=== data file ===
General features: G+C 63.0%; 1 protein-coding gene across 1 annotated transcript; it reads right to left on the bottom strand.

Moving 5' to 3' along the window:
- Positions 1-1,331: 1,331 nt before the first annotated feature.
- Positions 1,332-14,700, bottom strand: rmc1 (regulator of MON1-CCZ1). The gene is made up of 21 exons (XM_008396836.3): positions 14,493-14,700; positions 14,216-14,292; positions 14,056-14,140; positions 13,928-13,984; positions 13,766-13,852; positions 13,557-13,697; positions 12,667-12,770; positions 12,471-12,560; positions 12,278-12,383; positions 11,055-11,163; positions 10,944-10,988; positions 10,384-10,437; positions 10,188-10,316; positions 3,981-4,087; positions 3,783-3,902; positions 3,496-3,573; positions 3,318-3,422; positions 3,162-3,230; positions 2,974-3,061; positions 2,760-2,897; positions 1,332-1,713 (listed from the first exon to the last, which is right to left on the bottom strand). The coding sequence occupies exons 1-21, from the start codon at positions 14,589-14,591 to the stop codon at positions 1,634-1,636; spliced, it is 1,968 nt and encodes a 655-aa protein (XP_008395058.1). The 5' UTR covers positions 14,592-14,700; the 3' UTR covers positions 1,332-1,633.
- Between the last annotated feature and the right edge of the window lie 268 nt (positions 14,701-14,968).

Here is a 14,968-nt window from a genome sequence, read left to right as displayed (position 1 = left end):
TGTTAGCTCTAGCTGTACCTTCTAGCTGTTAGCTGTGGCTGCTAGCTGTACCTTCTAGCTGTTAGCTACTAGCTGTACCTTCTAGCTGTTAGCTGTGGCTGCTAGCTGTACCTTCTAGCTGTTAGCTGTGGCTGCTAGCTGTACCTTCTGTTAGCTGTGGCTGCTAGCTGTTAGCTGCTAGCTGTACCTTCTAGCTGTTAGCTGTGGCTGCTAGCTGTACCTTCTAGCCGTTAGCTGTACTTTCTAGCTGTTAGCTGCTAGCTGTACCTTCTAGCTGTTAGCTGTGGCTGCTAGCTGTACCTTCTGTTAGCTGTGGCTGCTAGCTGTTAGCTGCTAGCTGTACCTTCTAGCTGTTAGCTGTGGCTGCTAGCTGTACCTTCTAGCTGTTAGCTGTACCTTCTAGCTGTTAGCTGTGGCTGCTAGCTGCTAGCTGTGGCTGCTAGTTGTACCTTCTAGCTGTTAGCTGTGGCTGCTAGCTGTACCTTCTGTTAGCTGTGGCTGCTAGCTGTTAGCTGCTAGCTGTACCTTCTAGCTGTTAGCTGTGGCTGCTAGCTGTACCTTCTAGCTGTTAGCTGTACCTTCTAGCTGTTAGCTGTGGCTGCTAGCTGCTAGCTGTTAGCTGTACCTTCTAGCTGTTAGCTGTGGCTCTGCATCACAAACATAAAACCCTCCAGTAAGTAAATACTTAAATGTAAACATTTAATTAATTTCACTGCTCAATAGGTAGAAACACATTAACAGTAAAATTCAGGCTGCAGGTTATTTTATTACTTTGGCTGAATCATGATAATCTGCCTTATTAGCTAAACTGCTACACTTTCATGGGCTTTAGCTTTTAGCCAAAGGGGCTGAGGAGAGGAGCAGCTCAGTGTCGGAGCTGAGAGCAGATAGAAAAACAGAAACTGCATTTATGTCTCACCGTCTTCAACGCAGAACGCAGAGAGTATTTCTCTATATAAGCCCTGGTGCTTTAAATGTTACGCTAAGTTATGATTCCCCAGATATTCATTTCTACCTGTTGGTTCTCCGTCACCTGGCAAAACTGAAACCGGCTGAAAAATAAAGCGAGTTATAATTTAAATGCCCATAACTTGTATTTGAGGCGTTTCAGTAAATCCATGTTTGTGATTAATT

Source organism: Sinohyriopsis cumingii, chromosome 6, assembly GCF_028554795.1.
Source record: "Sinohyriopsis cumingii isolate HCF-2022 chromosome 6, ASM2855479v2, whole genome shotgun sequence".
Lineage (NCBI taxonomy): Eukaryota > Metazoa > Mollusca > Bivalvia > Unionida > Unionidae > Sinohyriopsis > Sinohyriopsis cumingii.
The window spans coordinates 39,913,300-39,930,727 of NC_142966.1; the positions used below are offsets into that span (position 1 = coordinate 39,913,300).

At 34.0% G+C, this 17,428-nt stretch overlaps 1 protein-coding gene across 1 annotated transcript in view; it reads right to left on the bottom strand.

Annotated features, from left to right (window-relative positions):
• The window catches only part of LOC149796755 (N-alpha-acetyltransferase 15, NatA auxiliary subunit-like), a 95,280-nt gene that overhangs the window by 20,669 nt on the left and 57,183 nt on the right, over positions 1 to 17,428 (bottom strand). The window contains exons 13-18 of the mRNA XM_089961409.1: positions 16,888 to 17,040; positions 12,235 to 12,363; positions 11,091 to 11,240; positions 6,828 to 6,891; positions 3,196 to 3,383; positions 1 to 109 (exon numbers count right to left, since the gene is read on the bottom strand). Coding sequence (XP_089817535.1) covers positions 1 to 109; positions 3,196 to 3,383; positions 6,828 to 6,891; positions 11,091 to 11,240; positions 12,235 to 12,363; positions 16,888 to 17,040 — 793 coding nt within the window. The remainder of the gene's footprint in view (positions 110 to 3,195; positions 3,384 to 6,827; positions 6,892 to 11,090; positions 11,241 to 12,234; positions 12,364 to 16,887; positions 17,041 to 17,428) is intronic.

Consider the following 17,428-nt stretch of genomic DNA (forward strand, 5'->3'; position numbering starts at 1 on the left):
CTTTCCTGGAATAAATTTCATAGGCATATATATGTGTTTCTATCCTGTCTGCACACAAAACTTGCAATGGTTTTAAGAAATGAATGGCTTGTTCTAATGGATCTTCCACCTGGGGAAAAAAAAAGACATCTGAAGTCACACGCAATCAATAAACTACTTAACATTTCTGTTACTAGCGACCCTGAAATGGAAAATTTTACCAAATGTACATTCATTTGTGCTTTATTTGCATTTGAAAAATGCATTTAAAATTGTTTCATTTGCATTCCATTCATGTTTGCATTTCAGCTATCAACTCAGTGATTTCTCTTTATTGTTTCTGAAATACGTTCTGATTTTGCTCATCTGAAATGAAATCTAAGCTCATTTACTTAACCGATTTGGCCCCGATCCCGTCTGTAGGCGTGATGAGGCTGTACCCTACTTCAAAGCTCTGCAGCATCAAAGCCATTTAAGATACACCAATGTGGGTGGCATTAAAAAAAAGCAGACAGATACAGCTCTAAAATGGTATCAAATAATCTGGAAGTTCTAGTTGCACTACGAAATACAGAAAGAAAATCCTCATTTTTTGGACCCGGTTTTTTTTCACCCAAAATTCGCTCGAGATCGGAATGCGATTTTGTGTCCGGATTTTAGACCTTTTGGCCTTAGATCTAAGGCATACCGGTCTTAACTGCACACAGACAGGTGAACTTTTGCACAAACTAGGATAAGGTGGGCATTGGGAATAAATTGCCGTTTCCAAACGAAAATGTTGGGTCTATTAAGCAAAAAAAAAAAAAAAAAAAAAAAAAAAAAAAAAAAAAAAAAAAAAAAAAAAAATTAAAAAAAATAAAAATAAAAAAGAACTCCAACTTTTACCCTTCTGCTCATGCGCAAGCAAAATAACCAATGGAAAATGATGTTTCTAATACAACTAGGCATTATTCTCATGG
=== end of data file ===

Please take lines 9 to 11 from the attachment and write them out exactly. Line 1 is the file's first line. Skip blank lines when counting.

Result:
Source record: "Sinohyriopsis cumingii isolate HCF-2022 chromosome 6, ASM2855479v2, whole genome shotgun sequence".
Lineage (NCBI taxonomy): Eukaryota > Metazoa > Mollusca > Bivalvia > Unionida > Unionidae > Sinohyriopsis > Sinohyriopsis cumingii.
The window spans coordinates 39,913,300-39,930,727 of NC_142966.1; the positions used below are offsets into that span (position 1 = coordinate 39,913,300).